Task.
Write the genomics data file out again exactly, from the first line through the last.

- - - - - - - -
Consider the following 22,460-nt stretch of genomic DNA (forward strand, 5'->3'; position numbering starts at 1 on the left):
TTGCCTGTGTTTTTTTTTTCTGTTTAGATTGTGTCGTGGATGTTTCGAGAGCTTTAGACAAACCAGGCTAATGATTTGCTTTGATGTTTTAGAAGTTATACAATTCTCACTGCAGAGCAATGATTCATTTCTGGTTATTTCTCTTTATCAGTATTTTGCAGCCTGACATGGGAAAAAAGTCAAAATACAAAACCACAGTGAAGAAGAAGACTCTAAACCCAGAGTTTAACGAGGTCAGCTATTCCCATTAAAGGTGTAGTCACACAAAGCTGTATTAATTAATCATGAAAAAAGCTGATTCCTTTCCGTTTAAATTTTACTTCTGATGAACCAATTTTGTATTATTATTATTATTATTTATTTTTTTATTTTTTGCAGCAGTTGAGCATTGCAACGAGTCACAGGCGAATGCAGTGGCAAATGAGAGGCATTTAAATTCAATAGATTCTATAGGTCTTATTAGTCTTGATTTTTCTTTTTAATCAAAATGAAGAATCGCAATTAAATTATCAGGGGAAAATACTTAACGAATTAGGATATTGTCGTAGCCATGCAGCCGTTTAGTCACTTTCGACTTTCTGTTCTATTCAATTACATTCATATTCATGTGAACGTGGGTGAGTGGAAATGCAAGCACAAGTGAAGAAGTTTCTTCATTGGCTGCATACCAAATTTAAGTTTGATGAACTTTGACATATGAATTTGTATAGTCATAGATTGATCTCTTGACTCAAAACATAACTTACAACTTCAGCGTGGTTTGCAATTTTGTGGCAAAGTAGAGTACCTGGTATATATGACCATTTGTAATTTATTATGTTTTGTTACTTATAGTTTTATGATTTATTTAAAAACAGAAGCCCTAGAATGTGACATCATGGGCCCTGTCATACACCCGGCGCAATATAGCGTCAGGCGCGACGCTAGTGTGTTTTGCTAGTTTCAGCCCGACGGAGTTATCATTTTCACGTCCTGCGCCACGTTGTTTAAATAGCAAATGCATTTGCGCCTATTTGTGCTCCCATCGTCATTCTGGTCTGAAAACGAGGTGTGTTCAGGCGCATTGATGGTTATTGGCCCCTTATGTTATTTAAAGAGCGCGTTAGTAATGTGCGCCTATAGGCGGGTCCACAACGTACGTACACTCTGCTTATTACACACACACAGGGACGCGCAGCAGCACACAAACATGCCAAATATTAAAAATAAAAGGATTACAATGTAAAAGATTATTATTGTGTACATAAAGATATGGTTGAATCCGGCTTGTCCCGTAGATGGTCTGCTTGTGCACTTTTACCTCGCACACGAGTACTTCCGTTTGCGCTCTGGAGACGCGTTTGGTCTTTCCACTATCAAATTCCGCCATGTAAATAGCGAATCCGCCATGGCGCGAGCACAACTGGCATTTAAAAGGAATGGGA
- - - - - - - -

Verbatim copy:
Consider the following 22,460-nt stretch of genomic DNA (forward strand, 5'->3'; position numbering starts at 1 on the left):
TTGCCTGTGTTTTTTTTTTCTGTTTAGATTGTGTCGTGGATGTTTCGAGAGCTTTAGACAAACCAGGCTAATGATTTGCTTTGATGTTTTAGAAGTTATACAATTCTCACTGCAGAGCAATGATTCATTTCTGGTTATTTCTCTTTATCAGTATTTTGCAGCCTGACATGGGAAAAAAGTCAAAATACAAAACCACAGTGAAGAAGAAGACTCTAAACCCAGAGTTTAACGAGGTCAGCTATTCCCATTAAAGGTGTAGTCACACAAAGCTGTATTAATTAATCATGAAAAAAGCTGATTCCTTTCCGTTTAAATTTTACTTCTGATGAACCAATTTTGTATTATTATTATTATTATTTATTTTTTTATTTTTTGCAGCAGTTGAGCATTGCAACGAGTCACAGGCGAATGCAGTGGCAAATGAGAGGCATTTAAATTCAATAGATTCTATAGGTCTTATTAGTCTTGATTTTTCTTTTTAATCAAAATGAAGAATCGCAATTAAATTATCAGGGGAAAATACTTAACGAATTAGGATATTGTCGTAGCCATGCAGCCGTTTAGTCACTTTCGACTTTCTGTTCTATTCAATTACATTCATATTCATGTGAACGTGGGTGAGTGGAAATGCAAGCACAAGTGAAGAAGTTTCTTCATTGGCTGCATACCAAATTTAAGTTTGATGAACTTTGACATATGAATTTGTATAGTCATAGATTGATCTCTTGACTCAAAACATAACTTACAACTTCAGCGTGGTTTGCAATTTTGTGGCAAAGTAGAGTACCTGGTATATATGACCATTTGTAATTTATTATGTTTTGTTACTTATAGTTTTATGATTTATTTAAAAACAGAAGCCCTAGAATGTGACATCATGGGCCCTGTCATACACCCGGCGCAATATAGCGTCAGGCGCGACGCTAGTGTGTTTTGCTAGTTTCAGCCCGACGGAGTTATCATTTTCACGTCCTGCGCCACGTTGTTTAAATAGCAAATGCATTTGCGCCTATTTGTGCTCCCATCGTCATTCTGGTCTGAAAACGAGGTGTGTTCAGGCGCATTGATGGTTATTGGCCCCTTATGTTATTTAAAGAGCGCGTTAGTAATGTGCGCCTATAGGCGGGTCCACAACGTACGTACACTCTGCTTATTACACACACACAGGGACGCGCAGCAGCACACAAACATGCCAAATATTAAAAATAAAAGGATTACAATGTAAAAGATTATTATTGTGTACATAAAGATATGGTTGAATCCGGCTTGTCCCGTAGATGGTCTGCTTGTGCACTTTTACCTCGCACACGAGTACTTCCGTTTGCGCTCTGGAGACGCGTTTGGTCTTTCCACTATCAAATTCCGCCATGTAAATAGCGAATCCGCCATGGCGCGAGCACAACTGGCATTTAAAAGGAATGGGA